“As another week draws to a close, the fight against the deadly coronavirus continues. But China is not only battling the virus but a wave of deeply repugnant and often racist-laden attacks. First came the cartoon published in a Danish newspaper, the Jutland Post, which replaced the five stars on the Chinese national flag with a pictogram of the virus.
“The cartoon was backed by Danish politicians, who once again retorted with cries of freedom of speech. But freedom of speech should not harbor freedom of discrimination based on race, nationality or any other denominator. Bats [which have been mentioned as a possible source of Covid-19] don’t carry passports. Foreigners can catch the virus too.
“To imply there’s a connection between the virus and the Chinese nationality or race is wrong and insensitive, at a time when people are dying, and enormous sacrifice is being made. On the cover of the latest version of the German magazine Der Spiegel, it reads Corona-Virus, Made in China, when globalization becomes a deadly danger. I’ve been told in these societies people are, in general, well educated and respectful towards others. But such headlines really call that into doubt. Could the publishers have been serious?”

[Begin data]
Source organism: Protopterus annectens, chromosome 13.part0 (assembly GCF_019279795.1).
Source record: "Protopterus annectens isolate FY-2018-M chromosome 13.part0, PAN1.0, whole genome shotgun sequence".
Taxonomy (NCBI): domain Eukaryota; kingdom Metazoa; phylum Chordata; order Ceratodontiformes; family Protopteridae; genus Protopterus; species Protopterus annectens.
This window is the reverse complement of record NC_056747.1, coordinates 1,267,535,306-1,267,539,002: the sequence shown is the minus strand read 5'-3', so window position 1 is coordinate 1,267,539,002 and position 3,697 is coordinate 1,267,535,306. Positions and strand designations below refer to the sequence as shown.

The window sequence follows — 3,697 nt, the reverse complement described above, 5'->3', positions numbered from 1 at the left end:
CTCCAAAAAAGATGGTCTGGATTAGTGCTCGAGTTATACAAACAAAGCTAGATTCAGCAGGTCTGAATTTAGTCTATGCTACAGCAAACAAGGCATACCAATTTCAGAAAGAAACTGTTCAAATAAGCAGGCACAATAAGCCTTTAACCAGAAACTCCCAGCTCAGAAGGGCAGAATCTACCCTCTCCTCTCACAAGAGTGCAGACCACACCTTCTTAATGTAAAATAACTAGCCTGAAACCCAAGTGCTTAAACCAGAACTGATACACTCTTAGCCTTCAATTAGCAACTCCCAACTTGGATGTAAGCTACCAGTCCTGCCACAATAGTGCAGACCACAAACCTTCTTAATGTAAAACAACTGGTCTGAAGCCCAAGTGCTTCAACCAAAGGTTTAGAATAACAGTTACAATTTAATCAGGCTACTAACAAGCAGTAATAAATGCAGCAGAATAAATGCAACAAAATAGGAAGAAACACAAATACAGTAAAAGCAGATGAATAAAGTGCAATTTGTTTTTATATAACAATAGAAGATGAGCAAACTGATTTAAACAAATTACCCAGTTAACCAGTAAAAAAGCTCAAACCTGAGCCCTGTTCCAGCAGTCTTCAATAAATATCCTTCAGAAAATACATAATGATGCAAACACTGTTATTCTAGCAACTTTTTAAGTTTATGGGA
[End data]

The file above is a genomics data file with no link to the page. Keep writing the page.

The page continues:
Changing the narrative also involved focusing on those on the frontline of a conflict against a silent enemy. Again, the rallying point was General Secretary Xi. China Daily published a forensic account of his visit to a residential community in the Chaoyang district of Beijing and the Ditan Hospital.
Photographs of the People’s Leader, wearing a blue mask and a white coat, chatting to medical staff flooded Chinese media outlets.
“While preventing and controlling the epidemic, coordinated efforts should be made to keep employment, the financial sector, foreign trade, foreign and domestic investments and expectations stable,” Xi said as reported by China Daily, adding it was crucial to “uphold social stability.”
Stability above everything else is paramount to the Party. But moves to relax tough quarantine procedures for the sake of the economy comes with a serious health warning.
At the first major conference dedicated to fighting the Covid-19 outbreak, World Health Organisation General Secretary Tedros Adhanom Ghebreyesus told more than 400 scientists in Geneva of the “grave” challenges ahead.
“With 99% of cases in China, this remains very much an emergency for that country, but one that holds a very grave threat for the rest of the world. We have to use the current window of opportunity to hit hard and stand in unison to fight this virus in every corner. If we don’t we could have far more cases and far higher costs on our hands,” he said.
Xi should probably hang on to that mask. He might need it in the months ahead.